Originally published on Wed January 23, 2013 4:00 pm
OLYMPIA, Wash. – The partisan fallout continues in the Washington state Senate over its response to how a controversial Republican senator treats staff. Minority Democrats took to the Senate floor Wednesday to accuse the new majority of caring more about who leaked a report about Senator Pam Roach than creating a safe workplace.
Increases in tuition and investment shortfalls have left Washington state's Guaranteed Education Tuition (GET) program with a nearly 20 percent funding gap. Senate Majority Leader Rodney Tom says it's time for the state to get out of the prepaid tuition business. Tom says that if everyone now enrolled in the program wanted their money right now, the program would be short $631 million. The State Actuary puts the chances of GET not being able to meet its obligations at about one percent. Should Washington state end the GET program? We take a closer look.
Guns line the walls of the firearms reference collection at the Washington Metropolitan Police Department headquarters in Washington, DC, on Sept. 28, 2007. Most of the guns, used now for forensic research, were seized during crimes.
It’s Friday — time to talk over the news with Knute Berger, Joni Balter and Eli Sanders. A new AP-GfK poll finds support for tighter gun laws as President Obama announces his plan for action and the NRA digs in for a fight. Lawmakers in Olympia get down to business and Governor Jay Inslee takes office in the first full week of the state legislative session. Plus, Seattle City Councilman Bruce Harrell joins the race for mayor. What stories caught your attention this week? Write to us at firstname.lastname@example.org.
Do people vote based on race? That’s a question the Washington Legislature will likely tackle this session, as supporters of a state Voting Rights Act prepare to push the measure again this year. The law would aim to strengthen minority representation in places with a large population of Latinos or other racial group.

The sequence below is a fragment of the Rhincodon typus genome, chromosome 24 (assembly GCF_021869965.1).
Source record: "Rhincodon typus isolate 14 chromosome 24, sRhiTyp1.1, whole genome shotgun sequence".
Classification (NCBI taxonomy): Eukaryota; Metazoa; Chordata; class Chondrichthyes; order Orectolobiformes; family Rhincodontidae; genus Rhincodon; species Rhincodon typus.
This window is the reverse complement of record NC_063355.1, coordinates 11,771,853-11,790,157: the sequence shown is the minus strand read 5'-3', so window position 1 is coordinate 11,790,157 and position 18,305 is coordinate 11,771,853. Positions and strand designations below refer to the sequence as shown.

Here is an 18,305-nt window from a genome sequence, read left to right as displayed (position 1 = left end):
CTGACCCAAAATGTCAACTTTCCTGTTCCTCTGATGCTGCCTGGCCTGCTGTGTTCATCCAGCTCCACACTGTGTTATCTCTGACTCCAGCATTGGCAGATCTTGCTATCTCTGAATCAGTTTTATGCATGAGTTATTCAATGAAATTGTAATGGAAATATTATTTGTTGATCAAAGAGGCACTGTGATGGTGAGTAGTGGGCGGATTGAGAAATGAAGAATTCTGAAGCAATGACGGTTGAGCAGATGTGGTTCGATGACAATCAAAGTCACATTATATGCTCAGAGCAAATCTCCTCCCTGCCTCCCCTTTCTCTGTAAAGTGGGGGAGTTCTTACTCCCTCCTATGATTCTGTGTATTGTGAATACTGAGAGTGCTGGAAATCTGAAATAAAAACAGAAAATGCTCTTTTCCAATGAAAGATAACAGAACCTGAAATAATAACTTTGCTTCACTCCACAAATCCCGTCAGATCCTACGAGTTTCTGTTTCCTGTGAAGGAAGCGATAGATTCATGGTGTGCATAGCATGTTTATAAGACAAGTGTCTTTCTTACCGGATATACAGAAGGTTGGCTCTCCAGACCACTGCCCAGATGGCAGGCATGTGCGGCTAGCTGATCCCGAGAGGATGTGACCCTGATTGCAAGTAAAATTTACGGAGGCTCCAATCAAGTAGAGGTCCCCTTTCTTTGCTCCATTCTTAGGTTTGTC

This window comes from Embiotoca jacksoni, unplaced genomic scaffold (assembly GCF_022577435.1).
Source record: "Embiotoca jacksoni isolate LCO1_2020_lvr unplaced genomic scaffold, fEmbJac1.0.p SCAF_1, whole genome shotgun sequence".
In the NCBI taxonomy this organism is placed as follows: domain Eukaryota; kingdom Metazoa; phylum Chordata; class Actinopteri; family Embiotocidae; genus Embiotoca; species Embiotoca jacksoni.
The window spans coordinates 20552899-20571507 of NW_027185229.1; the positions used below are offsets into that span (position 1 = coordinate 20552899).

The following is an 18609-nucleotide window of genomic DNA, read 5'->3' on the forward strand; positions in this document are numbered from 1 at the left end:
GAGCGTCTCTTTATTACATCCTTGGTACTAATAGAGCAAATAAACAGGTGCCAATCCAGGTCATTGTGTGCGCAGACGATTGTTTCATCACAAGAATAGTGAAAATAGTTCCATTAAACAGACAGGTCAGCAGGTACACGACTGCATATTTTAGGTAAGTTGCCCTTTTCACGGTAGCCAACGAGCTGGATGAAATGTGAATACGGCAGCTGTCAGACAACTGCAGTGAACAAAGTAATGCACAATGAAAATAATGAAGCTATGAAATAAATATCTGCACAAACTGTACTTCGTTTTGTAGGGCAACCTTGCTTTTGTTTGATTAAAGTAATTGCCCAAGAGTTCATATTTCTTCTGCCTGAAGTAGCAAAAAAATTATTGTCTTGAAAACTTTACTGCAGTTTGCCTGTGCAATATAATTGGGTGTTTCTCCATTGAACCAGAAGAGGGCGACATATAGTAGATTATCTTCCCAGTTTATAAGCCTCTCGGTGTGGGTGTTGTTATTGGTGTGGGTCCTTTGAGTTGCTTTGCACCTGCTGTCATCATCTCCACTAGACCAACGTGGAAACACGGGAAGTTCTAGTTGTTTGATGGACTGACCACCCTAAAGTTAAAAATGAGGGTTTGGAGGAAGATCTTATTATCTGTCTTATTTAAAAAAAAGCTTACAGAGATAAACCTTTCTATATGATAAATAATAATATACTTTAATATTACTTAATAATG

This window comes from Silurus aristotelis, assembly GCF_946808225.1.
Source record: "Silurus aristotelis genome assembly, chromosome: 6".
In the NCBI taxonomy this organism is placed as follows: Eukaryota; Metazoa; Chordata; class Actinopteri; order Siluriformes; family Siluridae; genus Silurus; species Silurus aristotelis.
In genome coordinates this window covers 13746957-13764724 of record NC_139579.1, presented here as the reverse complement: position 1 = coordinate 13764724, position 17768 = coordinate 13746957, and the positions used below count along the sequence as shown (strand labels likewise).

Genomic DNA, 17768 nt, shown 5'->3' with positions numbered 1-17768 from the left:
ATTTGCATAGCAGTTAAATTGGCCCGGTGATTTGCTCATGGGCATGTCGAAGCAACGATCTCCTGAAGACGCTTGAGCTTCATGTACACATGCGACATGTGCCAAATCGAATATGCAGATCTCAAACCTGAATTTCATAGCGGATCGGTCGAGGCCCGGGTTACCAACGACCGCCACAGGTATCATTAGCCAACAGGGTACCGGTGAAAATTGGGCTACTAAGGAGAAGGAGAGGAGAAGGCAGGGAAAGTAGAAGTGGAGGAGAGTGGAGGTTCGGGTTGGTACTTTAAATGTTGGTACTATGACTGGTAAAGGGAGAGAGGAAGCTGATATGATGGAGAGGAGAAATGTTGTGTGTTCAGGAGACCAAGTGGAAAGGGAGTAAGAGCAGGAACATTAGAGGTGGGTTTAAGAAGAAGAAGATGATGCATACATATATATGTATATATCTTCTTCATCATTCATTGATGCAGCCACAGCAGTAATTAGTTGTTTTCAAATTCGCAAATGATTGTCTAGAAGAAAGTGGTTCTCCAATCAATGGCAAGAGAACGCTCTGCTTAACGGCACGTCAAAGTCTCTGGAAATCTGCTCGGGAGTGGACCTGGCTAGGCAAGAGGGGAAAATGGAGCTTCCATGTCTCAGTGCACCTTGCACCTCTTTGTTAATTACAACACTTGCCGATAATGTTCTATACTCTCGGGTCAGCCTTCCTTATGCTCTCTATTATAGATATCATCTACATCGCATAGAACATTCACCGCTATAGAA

Originally published on Mon January 14, 2013 4:30 pm
OLYMPIA, Wash. –A new governing coalition of 23 Republicans and two Democrats is now in control of the Washington state senate. The power shift happened Monday as the legislature convened for a 105-day budget writing session.
The day began as the first day of session always does with plenty of formalities – including an a cappella rendition of the national anthem.
But that harmony wouldn’t last. Soon Democrats lost a vote to lead the Senate as the majority party. That paved the way for the new philosophical majority to introduce its own governing rules.
Today marks the start of the Washington State Legislature’s 2013 regular session. Lawmakers have their sights set on education as a top priority — they'll be looking at both funding and measuring student success. They’ll also be working with a new governor, Jay Inslee, and a new balance of power in the state Senate. Publicola's Josh Feit joins us with a preview.
In 2012 the Washington state Legislature passed a law that sponsors called the “driving while poor” bill. The law aims to help people who end up with suspended licenses because they failed to pay traffic tickets.
Originally published on Wed December 12, 2012 3:39 pm
Washington Speaker of the House Frank Chopp (D-Seattle) will “have to learn” to negotiate. That tough talk comes from former Republican Governor Dan Evans in reaction to the announcement that a philosophical majority of Republicans and two Democrats have formed to take control of the state Senate for the 2013 session.
Originally published on Tue December 11, 2012 8:06 am
OLYMPIA, Wash. – Some Washington Democrats are reacting angrily to a power grab in the state senate. A coalition of Republicans and two breakaway Democrats announced Monday they will seize the majority, but share power.
The chair of the Washington State Democratic Party says Senators Rodney Tom and Tim Sheldon are turning their backs on their own party. The two Democrats say they will join forces with Republicans to govern the chamber from the middle.
Originally published on Mon December 10, 2012 3:51 pm
OLYMPIA, Wash. – A big shake-up in the control of the Washington state senate could have major implications for how lawmakers address funding for schools next year. A coalition of Republicans and two breakaway Democrats announced Monday it has just enough votes to depose the current Democratic majority.
The chair of the Washington Democratic party calls it a “coup” and a “prescription for instability and division.” But former Republican turned Democrat Rodney Tom -- who will lead the new majority coalition -- says voters want governing from the middle.
Sen. Ed Murray, left, waves with his partner Michael Shiosaki as Rep. Jaime Pedersen, right, stands with his partner Eric Cochran Pedersen at an election night party for proponents of Referendum 74 on Tuesday, Nov. 6, 2012, in Seattle.
State Senator Ed Murray is the new majority leader of the Washington state senate. But he faces some tough challenges, including a $900 million budget hole, a Supreme Court ruling that requires full funding for basic K-12 education and a possible rebellion by conservative Democrats. David Hyde sits down with State Senator Ed Murray and asks, What's next?